This article introduces a technique that helps you with debugging running Pods in production.
By changing labels, you can detach Pods from the Service (no traffic), and you troubleshoot them live.GIF
Here’s how it works.
Imagine you have a Deployment with three replicas.
Each Pod has an
A Service routes the traffic to your Pods using the selector
If you want to isolate a Pod you can overwrite the existing label with:
kubectl label pod <pod-name> app=debug --overwrite
Two things happen next.
First, the Service stops routing traffic to the Pod because the Service’s selector doesn’t match the label.
Then, the ReplicaSet notices that there are only two replicas, but you asked for 3.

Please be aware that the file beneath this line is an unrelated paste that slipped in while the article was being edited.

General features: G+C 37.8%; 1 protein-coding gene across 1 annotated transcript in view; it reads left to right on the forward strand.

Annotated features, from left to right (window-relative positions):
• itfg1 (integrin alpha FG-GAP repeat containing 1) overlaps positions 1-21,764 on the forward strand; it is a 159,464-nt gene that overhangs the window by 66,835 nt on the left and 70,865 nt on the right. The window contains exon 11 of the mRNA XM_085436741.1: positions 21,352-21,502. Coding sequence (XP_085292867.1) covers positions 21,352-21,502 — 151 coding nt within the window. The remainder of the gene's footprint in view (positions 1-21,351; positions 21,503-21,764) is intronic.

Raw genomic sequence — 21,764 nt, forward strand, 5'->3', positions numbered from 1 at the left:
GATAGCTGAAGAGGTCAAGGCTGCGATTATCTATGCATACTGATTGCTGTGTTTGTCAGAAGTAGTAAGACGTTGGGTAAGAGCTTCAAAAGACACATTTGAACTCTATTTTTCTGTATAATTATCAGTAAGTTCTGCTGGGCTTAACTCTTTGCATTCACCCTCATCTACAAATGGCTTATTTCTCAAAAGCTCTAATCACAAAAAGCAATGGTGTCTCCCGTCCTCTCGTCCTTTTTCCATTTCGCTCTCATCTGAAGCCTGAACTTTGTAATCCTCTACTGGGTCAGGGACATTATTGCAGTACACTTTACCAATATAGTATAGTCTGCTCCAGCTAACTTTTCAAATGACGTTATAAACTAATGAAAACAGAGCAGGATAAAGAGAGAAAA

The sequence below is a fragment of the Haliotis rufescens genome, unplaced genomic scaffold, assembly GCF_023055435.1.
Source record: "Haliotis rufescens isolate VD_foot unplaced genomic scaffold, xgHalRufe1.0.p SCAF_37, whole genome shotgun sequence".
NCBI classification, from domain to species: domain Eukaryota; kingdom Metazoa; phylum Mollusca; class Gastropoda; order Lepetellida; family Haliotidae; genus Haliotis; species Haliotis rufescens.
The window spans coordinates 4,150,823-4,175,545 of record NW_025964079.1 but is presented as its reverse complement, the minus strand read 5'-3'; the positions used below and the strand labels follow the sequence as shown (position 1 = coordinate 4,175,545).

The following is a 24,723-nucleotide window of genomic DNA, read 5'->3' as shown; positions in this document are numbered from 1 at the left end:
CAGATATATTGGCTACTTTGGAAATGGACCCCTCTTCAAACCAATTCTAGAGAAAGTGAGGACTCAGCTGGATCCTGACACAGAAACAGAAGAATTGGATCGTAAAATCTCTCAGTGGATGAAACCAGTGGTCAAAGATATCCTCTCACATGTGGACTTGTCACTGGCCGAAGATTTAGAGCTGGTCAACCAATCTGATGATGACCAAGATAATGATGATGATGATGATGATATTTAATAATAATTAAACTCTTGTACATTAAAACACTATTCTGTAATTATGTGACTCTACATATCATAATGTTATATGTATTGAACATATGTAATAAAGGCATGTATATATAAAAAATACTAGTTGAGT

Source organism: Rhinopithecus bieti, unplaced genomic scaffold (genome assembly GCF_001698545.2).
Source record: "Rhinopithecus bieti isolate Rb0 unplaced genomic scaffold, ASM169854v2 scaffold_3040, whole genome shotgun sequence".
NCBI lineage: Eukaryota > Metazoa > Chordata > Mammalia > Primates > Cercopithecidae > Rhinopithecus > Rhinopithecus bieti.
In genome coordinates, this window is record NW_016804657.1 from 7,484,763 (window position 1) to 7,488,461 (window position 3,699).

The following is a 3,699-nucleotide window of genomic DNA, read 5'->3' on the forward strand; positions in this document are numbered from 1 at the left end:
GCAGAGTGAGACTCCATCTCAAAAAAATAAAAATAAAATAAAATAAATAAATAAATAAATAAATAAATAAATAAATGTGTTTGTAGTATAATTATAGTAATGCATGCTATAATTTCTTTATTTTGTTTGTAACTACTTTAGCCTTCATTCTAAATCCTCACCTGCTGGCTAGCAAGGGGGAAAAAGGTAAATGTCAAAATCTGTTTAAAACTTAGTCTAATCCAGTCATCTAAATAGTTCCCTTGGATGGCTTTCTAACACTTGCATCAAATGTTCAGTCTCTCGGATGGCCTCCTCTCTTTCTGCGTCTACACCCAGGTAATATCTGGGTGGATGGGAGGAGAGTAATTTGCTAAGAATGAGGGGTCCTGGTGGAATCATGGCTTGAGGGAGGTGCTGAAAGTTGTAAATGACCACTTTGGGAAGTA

The ReplicaSet creates a new Pod.
You end up with 4 pods:
- 3 Pods running production traffic.
- A single isolated pod that used to receive traffic, but doesn’t anymore.
The pod is still running and you can inspect its state.
What tool should you use?
For simple tasks, you could use:
kubectl exec, to attach to the container.
kubectl port-forward, to tunnel the traffic.
kubectl debugto run a sidecar container alongside the existing one.
But there are more options.
Inspector gadget is a tool designed to introspect and debug Kubernetes applications using eBPF.
If you use VS Code, you might like the official Kubernetes extension.
In this tutorial, you’ll learn how to use it to attach the debugger to the application in the Pod.
If you feel at home in the command line, you should check out netshoot — a Docker + Kubernetes network trouble-shooting swiss-army container.
Which, of course, you can combine it with
If you need more help to troubleshoot your deployments in Kubernetes, you should check out my flowchart: